Wednesday, June 10, 2015

Writing Wednesday: Arguing With Yourself

On there's this one guy who has frequently gotten into arguments with me.  It was a lot more frequent when they still had an "anything goes" forum and we'd argue about politics, abortion, evolution, and all that other stuff.  He's like super-religious, so it's no surprise that that comes through on his website.

He seriously has a whole page dedicated to "The Bible & God" where he basically takes old arguments on and posts them.  What's funny to me is that each argument ends the same way, with him declaring "victory" by saying, "I never heard from [so-and-so] again."  As if the fact someone stops arguing with you means that you're right and won the argument.  All it means is the other person got sick of pointless fighting and quit.  That doesn't make you right; it makes you stubborn.  Even I can get sick of arguing with someone after a while.  I wouldn't say they won or they're right.  Actually I'd say such a person is just too damned stupid to know he's wrong.

There's another page where he shows his skills as an editor by again pasting stuff from that he critiqued.  The thing is, he didn't ask permission of the authors before he did this.  I think that's kind of unethical, but when I pointed this out the site moderator shrugged and said, "Meh."  I personally would not want someone taking something I had submitted to be critiqued and posting it to their personal website.  I mean sure I posted it to a website, but that doesn't mean I want it out there for just any schmuck anywhere to read.  It seems like a violation to me, but if the site moderator isn't going to do anything, and no one else is complaining, what can you do?

Monday he put a sample of mine in there.  Of course without permission, though I suppose he did notify me in advance, so that's something. I guess I could say no, but I'm not sure that would have mattered.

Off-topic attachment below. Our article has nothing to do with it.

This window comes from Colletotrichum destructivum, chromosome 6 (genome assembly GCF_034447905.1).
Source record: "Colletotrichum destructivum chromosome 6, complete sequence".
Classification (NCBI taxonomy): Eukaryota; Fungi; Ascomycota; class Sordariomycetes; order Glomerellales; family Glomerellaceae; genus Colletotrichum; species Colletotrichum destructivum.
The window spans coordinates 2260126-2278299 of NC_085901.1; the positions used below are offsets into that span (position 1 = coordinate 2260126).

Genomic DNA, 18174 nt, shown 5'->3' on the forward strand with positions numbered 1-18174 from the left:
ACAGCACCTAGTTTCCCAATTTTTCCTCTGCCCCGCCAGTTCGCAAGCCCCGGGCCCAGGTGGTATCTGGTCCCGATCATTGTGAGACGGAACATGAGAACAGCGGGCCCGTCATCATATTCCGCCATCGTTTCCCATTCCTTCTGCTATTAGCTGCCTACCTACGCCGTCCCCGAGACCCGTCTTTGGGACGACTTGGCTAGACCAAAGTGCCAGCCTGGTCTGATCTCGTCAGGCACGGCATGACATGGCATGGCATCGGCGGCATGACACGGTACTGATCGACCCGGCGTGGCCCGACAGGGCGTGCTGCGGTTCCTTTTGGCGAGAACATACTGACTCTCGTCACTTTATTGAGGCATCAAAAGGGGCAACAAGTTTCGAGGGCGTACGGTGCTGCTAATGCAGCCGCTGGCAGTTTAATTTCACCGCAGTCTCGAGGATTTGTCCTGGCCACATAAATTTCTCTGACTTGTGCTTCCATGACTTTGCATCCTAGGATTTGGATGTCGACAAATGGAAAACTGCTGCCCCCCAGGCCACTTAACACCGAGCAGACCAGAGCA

The writing questions thing I think is largely the same.  Really he cribbed most of the content for his site from another website.  It's like his "greatest hits" from those message boards.  Which I did that once upon a time in the 90s.  I copied a bunch of old posts from my flame wars on a Transformers newsgroup (one of those old pre-World Wide Web newsgroups) and put them on a web page.  Mostly I just wanted to preserve my brilliant thoughts, though I have no idea where they went and I'm sure that old page has been taken down by AOL or Geocities or wherever the hell it was.  I'd go find my greatest hits on but I don't really remember the stuff I say.  Someone once referenced something I'd said that I guess was really funny and I was like, "Did I say that?"

Of course if you want to hear my volumes of wisdom you can always go read my old blogs.  In the meantime, what do you think about harvesting message board posts for your author website?  Yay or nay?  You'd better answer in the comments or otherwise I win.


  1. Arguing can be a big waste of time..let alone re-hashing it all. I can only suspect that this person must have a lot of spare time. I don't know if it's against any rules or laws, but I find it unethical to post old crits without permission. At least he told you ahead of time, so you could have said no.

  2. I'm with you on walking away from an argument either online or in person. Sometimes it just wears you down and you're never going to get through to the person. Honestly it sounds like this particular person is delusional. Anyway, he didn't win the argument. You just gave up, which is a perfectly reasonable thing to do.



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